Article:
• Users Online: 85
  • Home
  • Print this page
  • Email this page
Home About us Editorial board Search Ahead of print Current issue Archives Submit article Instructions Subscribe Contacts Login 
ORIGINAL ARTICLE
Year : 2020  |  Volume : 22  |  Issue : 1  |  Page : 12-16

Occurrence and diversity of non-tuberculous mycobacteria among suspected and confirmed cases of pulmonary tuberculosis


1 Department of Microbiology, King George Medical University, Lucknow, Uttar Pradesh, India
2 Department of Microbiology, King George Medical University, Lucknow; Department of Biotechnology, GLA University, Mathura, Uttar Pradesh, India

Correspondence Address:
Prof. Amita Jain
Department of Microbiology, King George's Medical University, Lucknow, Uttar Pradesh
India
Login to access the Email id

Source of Support: None, Conflict of Interest: None


DOI: 10.4103/jacm.jacm_13_19

Rights and Permissions

BACKGROUND: Non-tuberculous mycobacteria (NTM) may cause pulmonary disease that resembles tuberculosis (TB) and it may also coexist with Mycobacterium tuberculosis. Here, we aimed to study the occurrence and diversity of NTM among suspected and confirmed cases of TB. METHODS: During 2017–2018, we received 11,094 sputum samples, of which 4288 samples were from equal number of presumptive TB patients. The rest of 6866 samples were from known multidrug-resistant TB patients and at different months of treatment follow-up. All samples were subjected to liquid culture and recovered isolates were identified as M. tuberculosis complex (MTBC) or NTM based on microscopy and immunochromatograhic (MPT-64Ag) tests. NTM isolates were further speciated using commercial GenoType® Mycobacterium CM assay. RESULTS: A total of 2782 culture isolates were recovered, of which 2722 were MTBC and the rest 60 were considered as NTM. NTM was isolated both from presumptive and confirmed TB cases. NTM speciation could be achieved for 42 isolates; Mycobacterium intracellulare (50%) was identified as the most prevalent species, followed by Mycobacterium abscessus (23.8%), Mycobacterium fortuitum (16.7%) and others (9.5%). CONCLUSION: The proportion of NTM isolation among suspected/confirmed cases of pulmonary TB is low; however, if isolated, patients should be carefully evaluated for possible NTM disease. Molecular speciation of NTM is useful to provide rapid and precise diagnosis.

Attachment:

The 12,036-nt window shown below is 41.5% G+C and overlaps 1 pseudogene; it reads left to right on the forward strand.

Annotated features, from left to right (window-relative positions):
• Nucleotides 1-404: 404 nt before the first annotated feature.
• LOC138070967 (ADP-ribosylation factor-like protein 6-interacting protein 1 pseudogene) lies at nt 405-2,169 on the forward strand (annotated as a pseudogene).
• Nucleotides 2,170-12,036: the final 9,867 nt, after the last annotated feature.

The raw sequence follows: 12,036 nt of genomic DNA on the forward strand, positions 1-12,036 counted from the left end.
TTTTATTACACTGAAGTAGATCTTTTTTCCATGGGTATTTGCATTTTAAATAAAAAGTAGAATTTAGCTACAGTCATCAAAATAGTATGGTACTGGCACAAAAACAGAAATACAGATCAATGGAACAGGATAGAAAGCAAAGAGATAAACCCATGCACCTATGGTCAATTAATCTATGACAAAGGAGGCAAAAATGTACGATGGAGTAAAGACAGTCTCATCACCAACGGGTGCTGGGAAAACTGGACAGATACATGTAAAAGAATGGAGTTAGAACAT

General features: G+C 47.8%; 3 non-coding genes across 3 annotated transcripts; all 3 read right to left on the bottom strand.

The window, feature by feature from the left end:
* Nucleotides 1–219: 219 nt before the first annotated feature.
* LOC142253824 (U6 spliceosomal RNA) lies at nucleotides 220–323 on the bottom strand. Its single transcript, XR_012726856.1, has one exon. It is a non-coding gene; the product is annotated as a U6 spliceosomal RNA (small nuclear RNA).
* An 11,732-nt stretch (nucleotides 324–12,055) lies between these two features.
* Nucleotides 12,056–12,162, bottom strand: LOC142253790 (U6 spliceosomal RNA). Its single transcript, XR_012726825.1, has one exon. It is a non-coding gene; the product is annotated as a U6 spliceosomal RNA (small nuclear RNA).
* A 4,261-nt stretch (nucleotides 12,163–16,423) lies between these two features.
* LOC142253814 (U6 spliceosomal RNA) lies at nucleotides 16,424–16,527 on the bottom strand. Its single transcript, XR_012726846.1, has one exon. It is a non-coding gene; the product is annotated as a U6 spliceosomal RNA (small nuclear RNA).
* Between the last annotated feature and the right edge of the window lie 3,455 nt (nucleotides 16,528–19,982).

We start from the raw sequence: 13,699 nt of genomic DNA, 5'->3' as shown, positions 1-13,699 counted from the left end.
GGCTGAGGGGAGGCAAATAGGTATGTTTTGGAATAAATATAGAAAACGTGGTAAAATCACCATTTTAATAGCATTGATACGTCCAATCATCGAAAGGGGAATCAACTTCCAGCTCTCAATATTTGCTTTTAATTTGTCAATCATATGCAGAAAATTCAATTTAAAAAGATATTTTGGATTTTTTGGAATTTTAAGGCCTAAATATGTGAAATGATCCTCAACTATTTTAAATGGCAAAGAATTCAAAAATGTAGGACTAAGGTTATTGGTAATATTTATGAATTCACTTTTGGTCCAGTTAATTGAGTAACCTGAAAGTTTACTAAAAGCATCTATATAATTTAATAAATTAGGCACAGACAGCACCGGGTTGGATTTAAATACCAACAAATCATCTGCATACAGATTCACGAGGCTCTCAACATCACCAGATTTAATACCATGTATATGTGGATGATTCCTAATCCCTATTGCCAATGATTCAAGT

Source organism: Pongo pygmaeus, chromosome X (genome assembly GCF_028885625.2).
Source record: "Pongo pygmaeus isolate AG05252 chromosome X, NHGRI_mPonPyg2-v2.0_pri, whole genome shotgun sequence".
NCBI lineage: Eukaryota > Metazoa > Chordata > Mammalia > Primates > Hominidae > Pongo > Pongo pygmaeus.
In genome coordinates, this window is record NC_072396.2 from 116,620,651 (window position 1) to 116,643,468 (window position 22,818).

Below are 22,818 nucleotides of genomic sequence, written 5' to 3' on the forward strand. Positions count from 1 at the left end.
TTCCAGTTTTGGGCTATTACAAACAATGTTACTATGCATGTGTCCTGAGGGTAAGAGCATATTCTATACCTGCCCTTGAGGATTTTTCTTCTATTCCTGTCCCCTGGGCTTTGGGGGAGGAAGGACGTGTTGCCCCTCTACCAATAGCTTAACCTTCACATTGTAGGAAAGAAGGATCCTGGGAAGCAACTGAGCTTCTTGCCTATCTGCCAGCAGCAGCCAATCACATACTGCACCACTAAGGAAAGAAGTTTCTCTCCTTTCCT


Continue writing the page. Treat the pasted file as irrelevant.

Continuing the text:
[FULL TEXT] [PDF]*
Print this article     Email this article
 Next article
 Previous article
 Table of Contents

 Similar in PUBMED
   Search Pubmed for
   Search in Google Scholar for
 Related articles
 Citation Manager
 Access Statistics
 Reader Comments
 Email Alert *
 Add to My List *
 * Requires registration (Free)
 

 Article Access Statistics
    Viewed760    
    Printed50    
    Emailed0    
    PDF Downloaded0    
    Comments [Add]    

Recommend this journal